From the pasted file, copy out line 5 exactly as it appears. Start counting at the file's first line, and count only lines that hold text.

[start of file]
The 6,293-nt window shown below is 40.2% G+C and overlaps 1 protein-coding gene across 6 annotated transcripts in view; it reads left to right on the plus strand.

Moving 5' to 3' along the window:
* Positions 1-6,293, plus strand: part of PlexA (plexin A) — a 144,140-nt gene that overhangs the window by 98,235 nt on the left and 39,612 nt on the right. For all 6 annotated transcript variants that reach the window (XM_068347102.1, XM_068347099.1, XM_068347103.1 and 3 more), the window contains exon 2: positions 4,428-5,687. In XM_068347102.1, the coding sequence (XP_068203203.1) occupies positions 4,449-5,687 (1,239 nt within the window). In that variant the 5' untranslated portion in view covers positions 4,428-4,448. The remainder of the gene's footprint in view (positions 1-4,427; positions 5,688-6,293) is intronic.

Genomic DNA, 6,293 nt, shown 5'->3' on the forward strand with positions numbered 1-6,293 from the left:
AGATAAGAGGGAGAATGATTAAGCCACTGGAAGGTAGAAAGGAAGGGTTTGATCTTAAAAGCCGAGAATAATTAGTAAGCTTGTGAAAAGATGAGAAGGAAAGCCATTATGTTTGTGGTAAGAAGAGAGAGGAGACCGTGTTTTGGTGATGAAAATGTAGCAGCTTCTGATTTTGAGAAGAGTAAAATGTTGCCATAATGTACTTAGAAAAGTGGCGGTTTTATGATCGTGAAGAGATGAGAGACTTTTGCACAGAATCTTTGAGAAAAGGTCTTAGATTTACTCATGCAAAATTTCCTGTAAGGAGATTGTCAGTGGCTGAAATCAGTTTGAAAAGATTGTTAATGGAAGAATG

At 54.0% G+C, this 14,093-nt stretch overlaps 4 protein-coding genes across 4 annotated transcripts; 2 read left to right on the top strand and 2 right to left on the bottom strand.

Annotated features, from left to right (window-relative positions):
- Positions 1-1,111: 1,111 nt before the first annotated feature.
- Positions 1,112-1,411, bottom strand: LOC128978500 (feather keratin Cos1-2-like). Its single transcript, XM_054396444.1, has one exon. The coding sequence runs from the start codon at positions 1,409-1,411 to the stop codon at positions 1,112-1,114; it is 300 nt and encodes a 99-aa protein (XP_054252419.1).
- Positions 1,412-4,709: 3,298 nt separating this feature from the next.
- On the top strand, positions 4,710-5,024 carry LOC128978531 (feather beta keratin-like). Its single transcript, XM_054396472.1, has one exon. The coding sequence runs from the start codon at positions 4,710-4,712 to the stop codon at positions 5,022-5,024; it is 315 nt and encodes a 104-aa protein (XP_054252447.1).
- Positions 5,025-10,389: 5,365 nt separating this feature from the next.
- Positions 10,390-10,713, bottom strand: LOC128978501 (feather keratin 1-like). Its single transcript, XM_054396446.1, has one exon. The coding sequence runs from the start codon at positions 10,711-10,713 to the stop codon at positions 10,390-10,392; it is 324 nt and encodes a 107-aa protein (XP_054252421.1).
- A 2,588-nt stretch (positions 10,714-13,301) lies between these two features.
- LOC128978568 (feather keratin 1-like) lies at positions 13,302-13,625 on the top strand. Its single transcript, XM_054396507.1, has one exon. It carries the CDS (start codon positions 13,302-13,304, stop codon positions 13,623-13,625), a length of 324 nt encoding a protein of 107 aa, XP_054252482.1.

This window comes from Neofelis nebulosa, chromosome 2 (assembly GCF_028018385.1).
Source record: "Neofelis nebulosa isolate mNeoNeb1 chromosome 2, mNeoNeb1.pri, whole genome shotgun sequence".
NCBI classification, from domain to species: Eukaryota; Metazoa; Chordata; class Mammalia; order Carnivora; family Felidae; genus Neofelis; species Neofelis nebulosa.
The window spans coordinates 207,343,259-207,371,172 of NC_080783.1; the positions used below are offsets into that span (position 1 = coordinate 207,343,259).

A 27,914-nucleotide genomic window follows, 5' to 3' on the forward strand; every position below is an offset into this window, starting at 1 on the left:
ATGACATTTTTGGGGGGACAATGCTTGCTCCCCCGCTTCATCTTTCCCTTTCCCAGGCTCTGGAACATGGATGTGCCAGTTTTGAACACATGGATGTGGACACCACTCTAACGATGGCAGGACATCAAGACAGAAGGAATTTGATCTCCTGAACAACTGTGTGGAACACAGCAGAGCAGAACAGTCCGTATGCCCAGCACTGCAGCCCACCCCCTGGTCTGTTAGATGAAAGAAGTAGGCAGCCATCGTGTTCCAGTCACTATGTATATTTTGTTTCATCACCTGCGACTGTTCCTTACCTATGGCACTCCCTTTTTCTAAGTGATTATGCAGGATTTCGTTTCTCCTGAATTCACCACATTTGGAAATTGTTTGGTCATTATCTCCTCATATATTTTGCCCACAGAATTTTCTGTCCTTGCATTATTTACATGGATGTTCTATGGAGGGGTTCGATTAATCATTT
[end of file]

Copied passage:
AGATAAGAGGGAGAATGATTAAGCCACTGGAAGGTAGAAAGGAAGGGTTTGATCTTAAAAGCCGAGAATAATTAGTAAGCTTGTGAAAAGATGAGAAGGAAAGCCATTATGTTTGTGGTAAGAAGAGAGAGGAGACCGTGTTTTGGTGATGAAAATGTAGCAGCTTCTGATTTTGAGAAGAGTAAAATGTTGCCATAATGTACTTAGAAAAGTGGCGGTTTTATGATCGTGAAGAGATGAGAGACTTTTGCACAGAATCTTTGAGAAAAGGTCTTAGATTTACTCATGCAAAATTTCCTGTAAGGAGATTGTCAGTGGCTGAAATCAGTTTGAAAAGATTGTTAATGGAAGAATG